V. Kossuth Lajos tér 1-3.      (+36-1) 441 4000     more than a year ago
In 1902, after a mere 17 years of construction, Hungary presented itself with what was then the largest parliament building in the world. An architectural echo of the Houses of Parliament of London, this neo-Gothic edifice expressed the country's robust self-confidence at the beginning of the 20th century. Since WWII, when Hungary's House of Lords was abolished, members of Parliament have convened only in the southern wing of the building. During the communist era, they convened hardly at all - only eight days a year, in fact, to rubber-stamp the laws drawn up by the Party. Parliament is fronted by several monuments to the nation's lost struggles: the wars for independence in 1703, 1848 and again in 1956. Parliament also contains the crown jewels of Hungary - the Holy Crown and the Coronation Insignia, which were worn by Hungarian kings since the Middle Ages. At the end of WWII, these regalia were spirited out of the country and ended up in the United States, not to be returned until 1978. For the guided tours show up a few minutes early at Gate X, just right of the main stairs. The parliament building is chained off here, but a guard or tour guide should let you in to buy a ticket.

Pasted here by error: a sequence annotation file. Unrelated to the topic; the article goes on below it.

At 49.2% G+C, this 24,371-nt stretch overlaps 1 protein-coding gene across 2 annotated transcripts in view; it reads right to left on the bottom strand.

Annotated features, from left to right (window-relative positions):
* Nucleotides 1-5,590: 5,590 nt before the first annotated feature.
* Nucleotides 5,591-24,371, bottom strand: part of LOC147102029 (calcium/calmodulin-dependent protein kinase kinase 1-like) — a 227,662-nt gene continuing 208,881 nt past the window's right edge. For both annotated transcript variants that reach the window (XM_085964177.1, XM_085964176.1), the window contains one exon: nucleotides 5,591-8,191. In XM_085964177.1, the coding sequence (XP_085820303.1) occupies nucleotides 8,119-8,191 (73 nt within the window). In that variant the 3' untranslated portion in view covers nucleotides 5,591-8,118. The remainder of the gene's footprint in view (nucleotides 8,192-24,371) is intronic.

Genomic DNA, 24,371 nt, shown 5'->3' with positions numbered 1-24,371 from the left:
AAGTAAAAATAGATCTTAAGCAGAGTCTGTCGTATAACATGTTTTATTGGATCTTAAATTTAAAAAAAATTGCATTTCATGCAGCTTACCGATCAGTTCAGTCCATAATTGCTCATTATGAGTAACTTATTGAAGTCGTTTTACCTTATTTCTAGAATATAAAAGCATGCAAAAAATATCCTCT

Open 08:00-16:00.
Tickets are not sold in advance, and no tours are given when ceremonial events or sessions of parliament are taking place.

Price/Additional Info

Admission: 3 500 HUF/adult, 1 750/discount.


Connect via social media
google sign in button
Leave a comment using your email This e-mail address is not valid
Please enter your name*

Please share your location

Enter your message*
Lance Grundy
Great Britain
SMS Leitha [the Lajta Monitor Museumship], the first river monitor warship in Europe and the oldest and also the only remaining, fully restored warship of the Austro-Hungarian Navy is currently moored on a pontoon in front of the Parliament building. Laid down in 1871 and launched in 1872, the monitor saw active service in the First World War. In 1919, 'Lajta' and her sister ship, the ‘Maros’ took an active part in the so-called ‘Monitor Revolt’ which was one of the first anti-communist rebellions in the world. A military takeover was organized in Budapest against the communist dictatorship and naval support from the Danube was seen as crucial to its success. When the monitors appeared on the river, they hoisted the red-white-green national flag, instead of the Soviet red one. The people welcomed them, but the revolt was soon brutally suppressed by Hungarian communist forces. The monitor can be visited free of charge on guided tours which start every half hour from 10:00-16:00 Tuesday-Saturday.
This site uses cookies. By continuing to browse the site, you are agreeing to our use of cookies. Find out more here. AGREE